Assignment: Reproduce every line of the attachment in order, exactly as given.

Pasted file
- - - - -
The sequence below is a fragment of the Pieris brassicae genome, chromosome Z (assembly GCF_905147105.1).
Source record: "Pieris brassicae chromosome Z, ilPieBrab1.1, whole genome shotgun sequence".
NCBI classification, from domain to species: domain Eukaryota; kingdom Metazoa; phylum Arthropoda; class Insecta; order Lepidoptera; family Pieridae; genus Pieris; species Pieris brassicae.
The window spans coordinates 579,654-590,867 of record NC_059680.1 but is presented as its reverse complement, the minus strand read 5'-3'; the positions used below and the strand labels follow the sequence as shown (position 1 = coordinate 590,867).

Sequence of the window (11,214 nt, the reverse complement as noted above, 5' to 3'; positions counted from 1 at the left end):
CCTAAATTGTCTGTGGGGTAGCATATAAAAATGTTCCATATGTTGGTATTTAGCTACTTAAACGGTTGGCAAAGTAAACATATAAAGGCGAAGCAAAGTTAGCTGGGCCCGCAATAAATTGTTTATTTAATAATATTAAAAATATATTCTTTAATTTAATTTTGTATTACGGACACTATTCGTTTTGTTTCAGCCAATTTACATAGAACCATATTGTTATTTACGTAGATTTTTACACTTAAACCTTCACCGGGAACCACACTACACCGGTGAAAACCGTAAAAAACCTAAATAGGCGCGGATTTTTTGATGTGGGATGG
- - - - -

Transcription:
The sequence below is a fragment of the Pieris brassicae genome, chromosome Z (assembly GCF_905147105.1).
Source record: "Pieris brassicae chromosome Z, ilPieBrab1.1, whole genome shotgun sequence".
NCBI classification, from domain to species: domain Eukaryota; kingdom Metazoa; phylum Arthropoda; class Insecta; order Lepidoptera; family Pieridae; genus Pieris; species Pieris brassicae.
The window spans coordinates 579,654-590,867 of record NC_059680.1 but is presented as its reverse complement, the minus strand read 5'-3'; the positions used below and the strand labels follow the sequence as shown (position 1 = coordinate 590,867).

Sequence of the window (11,214 nt, the reverse complement as noted above, 5' to 3'; positions counted from 1 at the left end):
CCTAAATTGTCTGTGGGGTAGCATATAAAAATGTTCCATATGTTGGTATTTAGCTACTTAAACGGTTGGCAAAGTAAACATATAAAGGCGAAGCAAAGTTAGCTGGGCCCGCAATAAATTGTTTATTTAATAATATTAAAAATATATTCTTTAATTTAATTTTGTATTACGGACACTATTCGTTTTGTTTCAGCCAATTTACATAGAACCATATTGTTATTTACGTAGATTTTTACACTTAAACCTTCACCGGGAACCACACTACACCGGTGAAAACCGTAAAAAACCTAAATAGGCGCGGATTTTTTGATGTGGGATGG